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Editor's Note: What if we gave an election and no one came? 

THE TOTAL voter turnout in Chatham County for last week’s primary and school board elections was 17.45 percent.

Keep in mind that’s 17.45 percent of registered voters, not all citizens of voting age, less than half of whom are registered.

So as usual, a very small percentage of people determines the future. It’s embarrassing, but not that surprising.

It’s always in vogue to criticize voter turnout numbers, which are never high enough. But in my experience, the people most vocal about saying “It doesn’t matter who you vote for, as long as you go vote” are the same people most vocal in complaining about the results of the election.

And if people harnessed even ten percent of the energy they spend complaining on Facebook into action locally — such as researching the issues, for starters – we’d certainly be in better shape overall.

But invariably people, me included, like to use low voter turnout as a way to support all kinds of personal theories, miraculously few of which ever call their own side’s judgement into question.

The facts about this particular election are a bit more mundane. Ostensibly to save taxpayer money, the local school board elections were moved to May to coincide with major party primaries.

This in itself is confusing, because school board races here are completely non-partisan. So voters had a mish-mash of offices to vote for, some on a party ticket, some not.

The end of May is also when school is out and people are planning for graduation. So in Chatham County, the families most affected by school board elections are the families most distracted and the most focused on putting school politics behind them.

The icing on the cake this year was three, count ‘em, three commencement ceremonies happening on Election Day proper.

Indeed, one would be forgiven for arguing that the system is intended to drive down voter participation as much as possible. That would be the most popular criticism and the one that will get the most clicks.

But as usual the truth is somewhere in the middle.

If you were unable to vote on Election Day, there were several weeks of early voting available. There was no lack of media coverage of the election, if you chose to find it. There was no lack of candidate forums to hear more from the candidates themselves.

You can complain about voter participation all you want, but one thing I’ve learned working in the media is that you can lead a horse to water, but you can’t make it drink.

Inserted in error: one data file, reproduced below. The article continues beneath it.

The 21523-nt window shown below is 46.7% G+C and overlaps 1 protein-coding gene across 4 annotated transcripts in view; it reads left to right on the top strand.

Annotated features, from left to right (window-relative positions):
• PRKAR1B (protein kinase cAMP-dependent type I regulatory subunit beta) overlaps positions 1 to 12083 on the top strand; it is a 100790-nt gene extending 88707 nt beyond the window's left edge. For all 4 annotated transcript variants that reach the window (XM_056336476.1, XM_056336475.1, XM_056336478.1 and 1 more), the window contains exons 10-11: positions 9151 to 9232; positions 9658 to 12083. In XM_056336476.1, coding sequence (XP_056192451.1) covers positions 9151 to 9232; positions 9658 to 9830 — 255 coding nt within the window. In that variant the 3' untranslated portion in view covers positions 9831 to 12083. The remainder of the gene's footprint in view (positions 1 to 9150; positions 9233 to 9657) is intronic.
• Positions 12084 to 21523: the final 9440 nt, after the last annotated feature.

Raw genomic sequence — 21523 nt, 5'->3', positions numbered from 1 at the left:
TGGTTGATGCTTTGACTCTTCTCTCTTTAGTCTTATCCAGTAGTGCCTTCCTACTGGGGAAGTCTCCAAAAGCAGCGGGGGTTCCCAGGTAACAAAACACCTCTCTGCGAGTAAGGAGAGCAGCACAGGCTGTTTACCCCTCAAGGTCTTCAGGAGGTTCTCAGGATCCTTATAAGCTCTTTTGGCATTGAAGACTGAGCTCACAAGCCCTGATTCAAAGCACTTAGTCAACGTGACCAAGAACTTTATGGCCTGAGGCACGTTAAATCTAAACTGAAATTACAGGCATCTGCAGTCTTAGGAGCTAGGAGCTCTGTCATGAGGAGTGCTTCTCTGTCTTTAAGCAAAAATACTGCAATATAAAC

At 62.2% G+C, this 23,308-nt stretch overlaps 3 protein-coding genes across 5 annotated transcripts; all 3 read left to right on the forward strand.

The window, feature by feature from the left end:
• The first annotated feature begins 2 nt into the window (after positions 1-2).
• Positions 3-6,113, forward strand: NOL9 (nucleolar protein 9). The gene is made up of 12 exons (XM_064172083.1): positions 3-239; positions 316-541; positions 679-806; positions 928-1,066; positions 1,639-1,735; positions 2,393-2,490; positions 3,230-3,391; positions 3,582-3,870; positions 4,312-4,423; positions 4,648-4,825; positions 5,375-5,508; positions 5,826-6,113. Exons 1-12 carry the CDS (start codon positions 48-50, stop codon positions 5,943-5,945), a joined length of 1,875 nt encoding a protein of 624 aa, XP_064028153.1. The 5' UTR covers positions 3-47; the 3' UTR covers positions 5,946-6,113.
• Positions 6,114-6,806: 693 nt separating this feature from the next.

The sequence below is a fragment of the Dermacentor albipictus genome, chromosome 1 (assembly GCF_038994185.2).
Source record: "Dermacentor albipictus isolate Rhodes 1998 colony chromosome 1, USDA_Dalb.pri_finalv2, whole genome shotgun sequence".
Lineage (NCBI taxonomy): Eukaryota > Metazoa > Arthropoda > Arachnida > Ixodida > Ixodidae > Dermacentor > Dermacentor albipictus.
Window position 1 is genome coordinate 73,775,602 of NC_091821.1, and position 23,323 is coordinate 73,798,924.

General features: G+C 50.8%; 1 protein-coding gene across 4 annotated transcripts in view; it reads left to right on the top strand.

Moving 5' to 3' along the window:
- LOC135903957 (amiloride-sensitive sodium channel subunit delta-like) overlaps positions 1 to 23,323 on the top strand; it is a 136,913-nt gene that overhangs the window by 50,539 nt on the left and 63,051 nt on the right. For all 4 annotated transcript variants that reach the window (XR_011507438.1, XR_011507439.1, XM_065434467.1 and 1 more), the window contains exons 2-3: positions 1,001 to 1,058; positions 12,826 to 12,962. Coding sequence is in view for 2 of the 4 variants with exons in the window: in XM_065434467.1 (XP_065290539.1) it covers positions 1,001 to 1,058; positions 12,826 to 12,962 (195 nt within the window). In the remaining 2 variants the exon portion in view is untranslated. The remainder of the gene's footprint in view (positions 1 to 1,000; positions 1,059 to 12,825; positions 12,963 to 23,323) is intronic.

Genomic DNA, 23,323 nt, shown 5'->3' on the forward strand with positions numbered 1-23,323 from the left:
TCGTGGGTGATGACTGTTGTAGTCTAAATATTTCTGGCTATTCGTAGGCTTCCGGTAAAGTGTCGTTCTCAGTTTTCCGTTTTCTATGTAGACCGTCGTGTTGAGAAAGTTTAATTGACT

All the media coverage and candidate forums in the world don’t matter if people don’t tune in, open the newspaper, show up to the forums, and show up to vote.

As for the results on the school board president election, they were on par with expectations, with one big difference.

Virtually everyone I spoke to before the election said it would go to a runoff, almost certainly between Joe Buck, a former school board president seeking a third, non-consecutive term, and Tye Whitely, a relative newcomer who wowed the (small) crowds at all the forums with her passion and populist approach.

Turns out that was half right: Buck did get nearly half the vote all by himself, a testament to both his very high name ID and the general good regard with which he’s held in the community at large.

But the person to make it into the runoff with Buck wasn’t Whitely, but Betty Morgan, who finished with about 24 percent of the vote to Whitely’s 19 percent.

My takeaway from that is that it’s just not enough to have young, progressive support within the faculty community, which seemed to be Whitely’s main base.

Those voters are extremely important in that they do make sure to vote, but there simply aren’t as many of them as their vocal presence might indicate.

(The local daily paper’s somewhat bizarre suggestion that current Board President Jolene Byrne’s endorsement of Whitely is what sunk Whitely’s campaign is not only laughably absurd, but a slap in the face to Betty Morgan, who ran a solid, if under-the-radar, campaign and who is no slouch in terms of personal and professional accomplishments herself.)

As is depressingly common in this area, we’re left once again with an election at least on the surface defined by race.

Buck is white, Morgan is black, and many voters unfortunately will make up their mind based on that alone.

That said, both candidates are mature, reasonable people and neither one seems focused on racial issues that are not, in fact, germane to the local discussion.

There are some issues involving local schools which do in fact involve race, and thus must be a part of the discussion — such as the very real threats of school re-segregation, the status of local choice schools, and inequality of resources throughout the district.

In any case, the runoff is July 24, right in the middle of summer, with many school families away on vacation.

We here will do our best to cover this extremely important election with far-reaching ramifications on local life.

But we can’t vote for everyone.

It’s up to the voters to pay attention to local media coverage, and to show up to or watch the candidate forums, and to actually go vote on Election Day, or to vote early if they can.

cs
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About The Author

Jim Morekis

Jim Morekis

Bio:
A native Savannahian, Jim has been editor-in-chief of Connect Savannah for 15 years. The University of Georgia graduate is also a travel writer, authoring regional guides in the Moon handbook series... more

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